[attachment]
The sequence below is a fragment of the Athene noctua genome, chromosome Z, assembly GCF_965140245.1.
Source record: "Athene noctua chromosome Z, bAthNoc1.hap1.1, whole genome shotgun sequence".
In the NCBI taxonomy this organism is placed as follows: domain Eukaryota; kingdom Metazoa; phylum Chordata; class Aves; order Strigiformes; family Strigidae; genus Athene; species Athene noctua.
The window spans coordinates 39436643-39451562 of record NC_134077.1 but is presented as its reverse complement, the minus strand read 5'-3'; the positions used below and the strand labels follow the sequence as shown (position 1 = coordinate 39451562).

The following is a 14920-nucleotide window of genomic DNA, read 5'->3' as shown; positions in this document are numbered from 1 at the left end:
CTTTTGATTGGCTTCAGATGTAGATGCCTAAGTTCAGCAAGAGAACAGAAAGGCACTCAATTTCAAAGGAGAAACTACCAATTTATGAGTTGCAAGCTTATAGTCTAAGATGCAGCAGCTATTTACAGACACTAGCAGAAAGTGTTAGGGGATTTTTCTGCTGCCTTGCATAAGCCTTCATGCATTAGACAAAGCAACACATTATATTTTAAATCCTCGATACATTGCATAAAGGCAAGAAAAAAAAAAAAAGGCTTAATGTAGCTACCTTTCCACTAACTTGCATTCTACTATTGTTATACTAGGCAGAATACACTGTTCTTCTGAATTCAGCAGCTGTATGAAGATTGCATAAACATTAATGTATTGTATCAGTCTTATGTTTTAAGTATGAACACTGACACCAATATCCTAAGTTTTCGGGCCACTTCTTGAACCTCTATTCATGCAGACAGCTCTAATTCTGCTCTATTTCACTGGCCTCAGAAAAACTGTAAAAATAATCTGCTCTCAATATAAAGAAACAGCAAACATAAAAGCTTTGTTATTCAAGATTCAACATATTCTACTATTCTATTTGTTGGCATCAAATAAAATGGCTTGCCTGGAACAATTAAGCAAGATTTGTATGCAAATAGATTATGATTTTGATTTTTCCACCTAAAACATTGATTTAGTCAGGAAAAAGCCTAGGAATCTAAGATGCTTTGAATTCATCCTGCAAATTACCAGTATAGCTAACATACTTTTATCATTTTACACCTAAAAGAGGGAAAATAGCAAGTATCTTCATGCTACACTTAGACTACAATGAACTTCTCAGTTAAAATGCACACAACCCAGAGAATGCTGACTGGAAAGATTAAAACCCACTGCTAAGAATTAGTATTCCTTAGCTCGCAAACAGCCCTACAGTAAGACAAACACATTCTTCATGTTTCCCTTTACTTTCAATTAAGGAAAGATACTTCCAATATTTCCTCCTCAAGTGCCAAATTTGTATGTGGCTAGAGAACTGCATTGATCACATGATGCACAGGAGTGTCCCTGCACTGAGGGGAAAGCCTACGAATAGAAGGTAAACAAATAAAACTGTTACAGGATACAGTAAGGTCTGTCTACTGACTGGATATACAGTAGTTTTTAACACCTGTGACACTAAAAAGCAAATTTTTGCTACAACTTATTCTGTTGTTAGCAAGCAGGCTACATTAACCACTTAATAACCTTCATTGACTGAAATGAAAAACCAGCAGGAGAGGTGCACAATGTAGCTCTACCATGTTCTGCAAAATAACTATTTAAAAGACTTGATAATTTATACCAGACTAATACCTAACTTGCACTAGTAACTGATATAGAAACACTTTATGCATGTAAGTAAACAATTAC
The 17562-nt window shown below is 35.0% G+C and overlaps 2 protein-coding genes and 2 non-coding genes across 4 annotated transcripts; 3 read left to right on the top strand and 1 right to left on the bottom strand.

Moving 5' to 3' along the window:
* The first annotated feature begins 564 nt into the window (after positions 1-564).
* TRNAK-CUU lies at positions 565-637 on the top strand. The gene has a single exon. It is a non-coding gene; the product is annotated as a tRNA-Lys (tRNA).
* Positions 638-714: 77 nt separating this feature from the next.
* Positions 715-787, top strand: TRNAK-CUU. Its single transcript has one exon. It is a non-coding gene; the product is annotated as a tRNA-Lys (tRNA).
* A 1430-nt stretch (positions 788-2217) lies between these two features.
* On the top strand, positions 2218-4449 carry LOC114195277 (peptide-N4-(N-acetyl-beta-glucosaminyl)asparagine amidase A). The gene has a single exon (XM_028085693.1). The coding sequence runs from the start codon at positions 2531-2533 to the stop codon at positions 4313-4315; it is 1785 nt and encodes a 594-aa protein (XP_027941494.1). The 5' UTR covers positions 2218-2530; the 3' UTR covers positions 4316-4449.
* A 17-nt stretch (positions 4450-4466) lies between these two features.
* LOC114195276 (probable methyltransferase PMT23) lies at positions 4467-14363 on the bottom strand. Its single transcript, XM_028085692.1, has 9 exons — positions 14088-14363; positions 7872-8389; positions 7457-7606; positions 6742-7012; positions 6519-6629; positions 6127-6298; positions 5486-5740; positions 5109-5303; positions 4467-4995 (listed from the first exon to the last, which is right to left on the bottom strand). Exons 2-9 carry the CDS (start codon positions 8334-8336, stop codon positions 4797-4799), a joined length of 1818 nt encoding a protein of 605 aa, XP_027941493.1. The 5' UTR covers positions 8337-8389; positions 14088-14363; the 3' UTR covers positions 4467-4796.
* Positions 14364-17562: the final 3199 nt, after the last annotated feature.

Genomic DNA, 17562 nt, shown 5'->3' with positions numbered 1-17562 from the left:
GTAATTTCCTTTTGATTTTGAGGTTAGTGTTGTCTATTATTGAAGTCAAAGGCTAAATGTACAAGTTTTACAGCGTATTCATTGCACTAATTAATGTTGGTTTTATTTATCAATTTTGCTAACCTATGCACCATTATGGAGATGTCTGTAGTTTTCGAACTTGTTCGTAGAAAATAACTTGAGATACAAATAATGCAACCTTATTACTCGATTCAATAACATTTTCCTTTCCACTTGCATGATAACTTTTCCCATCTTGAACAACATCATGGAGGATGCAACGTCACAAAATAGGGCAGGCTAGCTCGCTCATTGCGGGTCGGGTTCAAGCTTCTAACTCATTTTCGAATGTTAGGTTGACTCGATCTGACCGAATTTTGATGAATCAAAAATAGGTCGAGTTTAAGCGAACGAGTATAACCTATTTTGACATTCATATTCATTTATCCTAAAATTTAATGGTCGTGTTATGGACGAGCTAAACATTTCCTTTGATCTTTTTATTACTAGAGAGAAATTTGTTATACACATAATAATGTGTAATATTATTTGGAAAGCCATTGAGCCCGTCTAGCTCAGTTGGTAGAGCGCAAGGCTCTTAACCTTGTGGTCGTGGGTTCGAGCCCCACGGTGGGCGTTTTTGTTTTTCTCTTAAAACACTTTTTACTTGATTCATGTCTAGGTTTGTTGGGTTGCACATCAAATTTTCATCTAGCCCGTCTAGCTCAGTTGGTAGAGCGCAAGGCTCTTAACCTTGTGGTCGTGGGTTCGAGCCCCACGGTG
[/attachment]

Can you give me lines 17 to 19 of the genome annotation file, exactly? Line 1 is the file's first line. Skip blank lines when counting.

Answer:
* Positions 14364-17562: the final 3199 nt, after the last annotated feature.

Genomic DNA, 17562 nt, shown 5'->3' with positions numbered 1-17562 from the left:
GTAATTTCCTTTTGATTTTGAGGTTAGTGTTGTCTATTATTGAAGTCAAAGGCTAAATGTACAAGTTTTACAGCGTATTCATTGCACTAATTAATGTTGGTTTTATTTATCAATTTTGCTAACCTATGCACCATTATGGAGATGTCTGTAGTTTTCGAACTTGTTCGTAGAAAATAACTTGAGATACAAATAATGCAACCTTATTACTCGATTCAATAACATTTTCCTTTCCACTTGCATGATAACTTTTCCCATCTTGAACAACATCATGGAGGATGCAACGTCACAAAATAGGGCAGGCTAGCTCGCTCATTGCGGGTCGGGTTCAAGCTTCTAACTCATTTTCGAATGTTAGGTTGACTCGATCTGACCGAATTTTGATGAATCAAAAATAGGTCGAGTTTAAGCGAACGAGTATAACCTATTTTGACATTCATATTCATTTATCCTAAAATTTAATGGTCGTGTTATGGACGAGCTAAACATTTCCTTTGATCTTTTTATTACTAGAGAGAAATTTGTTATACACATAATAATGTGTAATATTATTTGGAAAGCCATTGAGCCCGTCTAGCTCAGTTGGTAGAGCGCAAGGCTCTTAACCTTGTGGTCGTGGGTTCGAGCCCCACGGTGGGCGTTTTTGTTTTTCTCTTAAAACACTTTTTACTTGATTCATGTCTAGGTTTGTTGGGTTGCACATCAAATTTTCATCTAGCCCGTCTAGCTCAGTTGGTAGAGCGCAAGGCTCTTAACCTTGTGGTCGTGGGTTCGAGCCCCACGGTG